When Your Job Is Done as a Data Scientist
A World of Grey
It’s been well documented that data science has grown and developed quite rapidly. It’s hard to believe that it’s been five years since Harvard Business Report proclaimed that Data Scientist was the sexiest job out there. Since that headline, the field has undoubtedly come a long way.
With this being said, I would argue that we still know very little for sure.
It’s important to understand that, at its core, data science is a still science. In science, very little is concrete. There is always new findings, publications, and research coming out that improve on previous work. Science is extremely iterative in this way.
“One important idea is that science is a means whereby learning is achieved, not by mere theoretical speculation on the one hand, nor by the undirected accumulation of practical facts on the other, but rather by a motivated iteration between theory and practice” — George E. P. Box
Data science is no different. Iteration is essential to our day-to-day work.Whether we are improving on previous machine learning models, exploring trends of key metrics, or investigating a complex question, it all comes down to iteration.
As Data Scientists, there is very little that is black and white. We do our work in a world of grey.
This comes off to many as consequence of the profession — as a bad thing. However, I beg to differ. At least to me, all the greys out there represent infinite possibilities.
They represent limitless ways to analyze and solve problems. They’re what makes data science so challenging and interesting to such a large population. Most importantly, they are what empowers smart people out there to make an impact in data science and beyond.
Make an Impact
At least in industry, Data Scientists are hired to inform decisions and make an impact on the business. All of the behind-the-scenes exploratory data analysis and visualization that you do will often manifest itself in a report or a well-informed decision of some kind.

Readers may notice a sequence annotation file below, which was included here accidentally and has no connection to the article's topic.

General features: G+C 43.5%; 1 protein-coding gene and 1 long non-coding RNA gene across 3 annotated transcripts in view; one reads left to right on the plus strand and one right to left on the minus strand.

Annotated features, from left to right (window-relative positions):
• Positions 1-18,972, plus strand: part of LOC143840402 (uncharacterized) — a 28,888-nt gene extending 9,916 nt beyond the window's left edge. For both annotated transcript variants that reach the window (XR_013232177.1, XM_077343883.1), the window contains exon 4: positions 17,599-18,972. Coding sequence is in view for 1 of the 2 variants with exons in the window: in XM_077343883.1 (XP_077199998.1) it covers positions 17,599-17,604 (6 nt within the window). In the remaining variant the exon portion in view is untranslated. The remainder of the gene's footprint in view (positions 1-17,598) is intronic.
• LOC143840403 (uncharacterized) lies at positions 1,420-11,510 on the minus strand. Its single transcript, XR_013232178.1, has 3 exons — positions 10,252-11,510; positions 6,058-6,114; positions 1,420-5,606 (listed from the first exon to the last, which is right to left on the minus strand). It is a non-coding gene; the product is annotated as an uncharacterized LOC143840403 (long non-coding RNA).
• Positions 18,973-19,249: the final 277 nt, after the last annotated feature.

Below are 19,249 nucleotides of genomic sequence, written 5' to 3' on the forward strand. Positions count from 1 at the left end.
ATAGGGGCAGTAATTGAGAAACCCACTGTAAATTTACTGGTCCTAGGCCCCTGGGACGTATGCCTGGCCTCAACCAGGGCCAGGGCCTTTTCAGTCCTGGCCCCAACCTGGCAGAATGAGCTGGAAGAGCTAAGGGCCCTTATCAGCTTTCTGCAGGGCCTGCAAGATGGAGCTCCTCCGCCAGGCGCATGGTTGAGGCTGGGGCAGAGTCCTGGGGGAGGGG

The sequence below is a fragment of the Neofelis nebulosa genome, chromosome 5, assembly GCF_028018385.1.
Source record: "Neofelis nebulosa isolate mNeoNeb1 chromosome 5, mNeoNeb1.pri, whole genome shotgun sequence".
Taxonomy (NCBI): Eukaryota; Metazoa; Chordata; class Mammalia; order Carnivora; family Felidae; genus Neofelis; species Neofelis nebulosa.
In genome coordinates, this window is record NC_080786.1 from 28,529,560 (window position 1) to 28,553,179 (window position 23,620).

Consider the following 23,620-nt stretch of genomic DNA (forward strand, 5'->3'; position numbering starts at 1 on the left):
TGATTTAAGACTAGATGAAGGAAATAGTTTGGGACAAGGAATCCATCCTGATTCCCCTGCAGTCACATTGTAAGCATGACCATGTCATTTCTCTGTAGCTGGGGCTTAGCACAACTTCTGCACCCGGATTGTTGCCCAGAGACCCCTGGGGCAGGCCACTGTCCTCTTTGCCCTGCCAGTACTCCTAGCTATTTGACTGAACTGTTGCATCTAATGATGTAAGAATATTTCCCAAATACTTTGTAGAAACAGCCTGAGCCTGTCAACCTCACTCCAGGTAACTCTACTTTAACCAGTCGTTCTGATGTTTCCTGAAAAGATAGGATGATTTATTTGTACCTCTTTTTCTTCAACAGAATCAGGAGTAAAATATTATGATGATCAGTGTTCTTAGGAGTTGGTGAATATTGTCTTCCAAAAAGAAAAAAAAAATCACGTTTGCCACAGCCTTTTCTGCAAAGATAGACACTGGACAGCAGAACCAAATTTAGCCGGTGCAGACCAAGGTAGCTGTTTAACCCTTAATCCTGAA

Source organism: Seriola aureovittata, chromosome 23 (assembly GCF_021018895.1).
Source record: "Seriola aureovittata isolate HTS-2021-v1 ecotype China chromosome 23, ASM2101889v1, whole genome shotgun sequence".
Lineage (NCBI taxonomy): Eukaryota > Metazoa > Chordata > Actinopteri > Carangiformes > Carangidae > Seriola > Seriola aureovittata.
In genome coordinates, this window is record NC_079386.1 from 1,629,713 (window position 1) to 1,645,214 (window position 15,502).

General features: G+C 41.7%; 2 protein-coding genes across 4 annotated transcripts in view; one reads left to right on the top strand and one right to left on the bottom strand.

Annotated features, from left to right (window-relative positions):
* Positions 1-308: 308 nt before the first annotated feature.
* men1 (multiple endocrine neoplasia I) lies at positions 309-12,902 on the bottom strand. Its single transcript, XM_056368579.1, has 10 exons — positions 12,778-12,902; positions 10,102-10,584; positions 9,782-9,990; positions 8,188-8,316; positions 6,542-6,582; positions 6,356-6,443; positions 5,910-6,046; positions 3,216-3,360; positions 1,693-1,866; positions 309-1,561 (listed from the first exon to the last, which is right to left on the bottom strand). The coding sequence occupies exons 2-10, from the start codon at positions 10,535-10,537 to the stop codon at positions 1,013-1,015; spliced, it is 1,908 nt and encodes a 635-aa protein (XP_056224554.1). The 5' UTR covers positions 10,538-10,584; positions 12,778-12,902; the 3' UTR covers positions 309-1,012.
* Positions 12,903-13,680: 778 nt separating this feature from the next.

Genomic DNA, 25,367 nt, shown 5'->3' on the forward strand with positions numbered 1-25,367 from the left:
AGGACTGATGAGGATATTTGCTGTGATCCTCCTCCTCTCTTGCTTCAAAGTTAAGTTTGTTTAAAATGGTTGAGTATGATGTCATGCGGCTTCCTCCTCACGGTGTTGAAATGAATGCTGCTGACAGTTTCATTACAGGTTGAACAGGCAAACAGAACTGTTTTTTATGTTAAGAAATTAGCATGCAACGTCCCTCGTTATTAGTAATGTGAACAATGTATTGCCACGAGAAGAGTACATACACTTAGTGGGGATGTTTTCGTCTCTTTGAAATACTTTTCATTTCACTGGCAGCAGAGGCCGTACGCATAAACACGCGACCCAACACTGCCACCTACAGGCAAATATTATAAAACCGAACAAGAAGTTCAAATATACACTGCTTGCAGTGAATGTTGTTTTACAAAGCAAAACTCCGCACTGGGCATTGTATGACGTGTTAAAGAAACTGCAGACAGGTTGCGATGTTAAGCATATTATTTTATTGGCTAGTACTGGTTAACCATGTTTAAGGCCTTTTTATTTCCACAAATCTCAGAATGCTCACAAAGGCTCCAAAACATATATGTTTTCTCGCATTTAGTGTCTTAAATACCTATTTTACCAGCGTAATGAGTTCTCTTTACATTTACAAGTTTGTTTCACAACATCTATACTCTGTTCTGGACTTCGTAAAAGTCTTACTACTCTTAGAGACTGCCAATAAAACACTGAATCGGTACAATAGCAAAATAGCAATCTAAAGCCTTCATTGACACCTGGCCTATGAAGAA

You also may have noticed that whether you’re at a smaller operation or a bigger company, time is your most precious resource. There will always be another question to be answered, another feature to be analyzed, and another model to be built.
It’s imperative to the success of you and your team that you are ruthless with your time and priorities.
So with this in mind, let’s get back to the question at hand…
When Do I Ship?
Deciding when to finish up a project and move onto the next thing isn’t easy. Like many things in data science, there will normally never be one correct answer to this question.
However, this doesn’t mean that we can’t make this decision easier with the help of a simple heuristic. At the end of the day, it all comes down to the impact of your work.
This post was inspired by a great article from Locally Optimistic which states:
“If they can’t make a decision with our output, then your job isn’t complete.”
As with most heuristics, this is a bit of a generalization, however I believe it’s an extremely useful one at that.
As Data Scientists, we need to do a better job of consistently reminding ourselves that our primary focus should be to drive impact.
If you’ve produced what you need to result in a well-informed decision, then ship the work and move on to the next task on your backlog. A common mistake let yourself get caught up in the trees and spend too much time on complexities with no actionable insights.
It would be easy to sit here and close things on ‘make an impact’, but I think that understates what I’m trying to say. Creating impactful work should be at the forefront of your mind at all times. It should be number one on your priority list no matter what project you’re working on. It should be a borderline obsession for Data Scientists in industry.
It seems fairly simple, but you may find this is much harder to implement in practice than it sounds. It may take some deliberate work and stumbles on your part, but with this advice by your side, I’m confident that you’ll get through it.